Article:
Dan Abramov@dan_abramov

Red is unoptimized Redux app. Orange is an optimized one. Green is MobX. Takeaway: in Redux, state shape means a lot



redux-todomvc - Redux todoMVC, used to do some benchmarking

[12:59 PM] acemarke: and finally, a great presentation on optimizing Redux that demonstrates the various approaches to connect:

[1:00 PM] acemarke: so. all that said: I personally would find the pure top-down approach annoying and verbose. BUT, if it does work better for you mentally, go for it.

[1:11 PM] jrajav:: I feel like I understand the situation a lot better now @acemarke, thanks again for the very detailed discussion

[1:12 PM] acemarke: sure. Wall O' Texts my specialty! :)

[1:13 PM] jrajav:: I think I would still like to try this current application in the purely-functional style, out of curiosity more than anything else. Perhaps there are performance concerns but this application isn't too performance bound. It does, however, have a rather large state tree, so I'm interested to see if that can be effectively organized with subproperty destructuring at each level of the tree, and just how messy it would really get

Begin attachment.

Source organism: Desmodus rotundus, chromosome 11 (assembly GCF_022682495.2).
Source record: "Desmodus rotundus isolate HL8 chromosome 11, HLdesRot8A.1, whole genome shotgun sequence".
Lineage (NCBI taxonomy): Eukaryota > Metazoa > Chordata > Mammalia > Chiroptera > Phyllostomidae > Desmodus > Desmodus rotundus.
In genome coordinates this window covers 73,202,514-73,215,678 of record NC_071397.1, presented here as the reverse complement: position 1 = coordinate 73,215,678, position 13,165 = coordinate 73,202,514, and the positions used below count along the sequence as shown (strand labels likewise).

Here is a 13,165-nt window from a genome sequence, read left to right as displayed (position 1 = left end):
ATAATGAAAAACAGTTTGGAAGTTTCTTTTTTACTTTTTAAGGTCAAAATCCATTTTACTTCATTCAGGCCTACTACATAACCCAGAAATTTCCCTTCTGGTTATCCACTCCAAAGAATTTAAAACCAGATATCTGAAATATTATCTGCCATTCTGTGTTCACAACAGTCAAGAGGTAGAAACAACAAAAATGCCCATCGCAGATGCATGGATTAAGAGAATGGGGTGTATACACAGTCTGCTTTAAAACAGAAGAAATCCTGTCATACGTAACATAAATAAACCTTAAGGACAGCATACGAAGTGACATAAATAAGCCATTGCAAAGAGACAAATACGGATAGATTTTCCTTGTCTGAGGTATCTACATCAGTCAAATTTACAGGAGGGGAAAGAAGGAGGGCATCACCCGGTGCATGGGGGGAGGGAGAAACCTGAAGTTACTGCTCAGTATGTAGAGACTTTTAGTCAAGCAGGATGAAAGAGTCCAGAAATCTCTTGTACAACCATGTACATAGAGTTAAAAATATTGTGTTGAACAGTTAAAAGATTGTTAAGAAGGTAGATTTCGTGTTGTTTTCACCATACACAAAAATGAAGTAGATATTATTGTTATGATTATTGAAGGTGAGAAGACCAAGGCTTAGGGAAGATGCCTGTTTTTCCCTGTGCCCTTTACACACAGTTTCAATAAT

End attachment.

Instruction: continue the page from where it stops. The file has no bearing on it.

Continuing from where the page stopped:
[1:14 PM] acemarke: I guess I never did ask: what sort of app do you have, and what's the data like?

[1:15 PM] jrajav:: A relatively simple search-and-display app

[1:15 PM] jrajav:: Main page will be a search view, with advanced features like a facet filtering sidebar, autocomplete, pagination, term highlighting

[1:16 PM] jrajav:: Then the search results will link to a large details view for each item, with a few dozen mostly static detail properties, spread into different tabs and views

[1:18 PM] jrajav:: So the state tree will mostly be a 'search' object with the query and facets, a 'searchResults' object (which I'm considering nesting in 'search'), then a separate 'details' object with the single selected item once you route to that

[1:19 PM] jrajav:: It's probably too simple of an app to really run into big issues with state management or performance, but it is complex enough to get a good sense for the organization and passing down properties at least

[1:22 PM] acemarke: gotcha. so, not entirely dissimilar from my hypothetical ThingEditor example, then :)

[1:22 PM] acemarke: and yeah, doesn't sound overly perf-intensive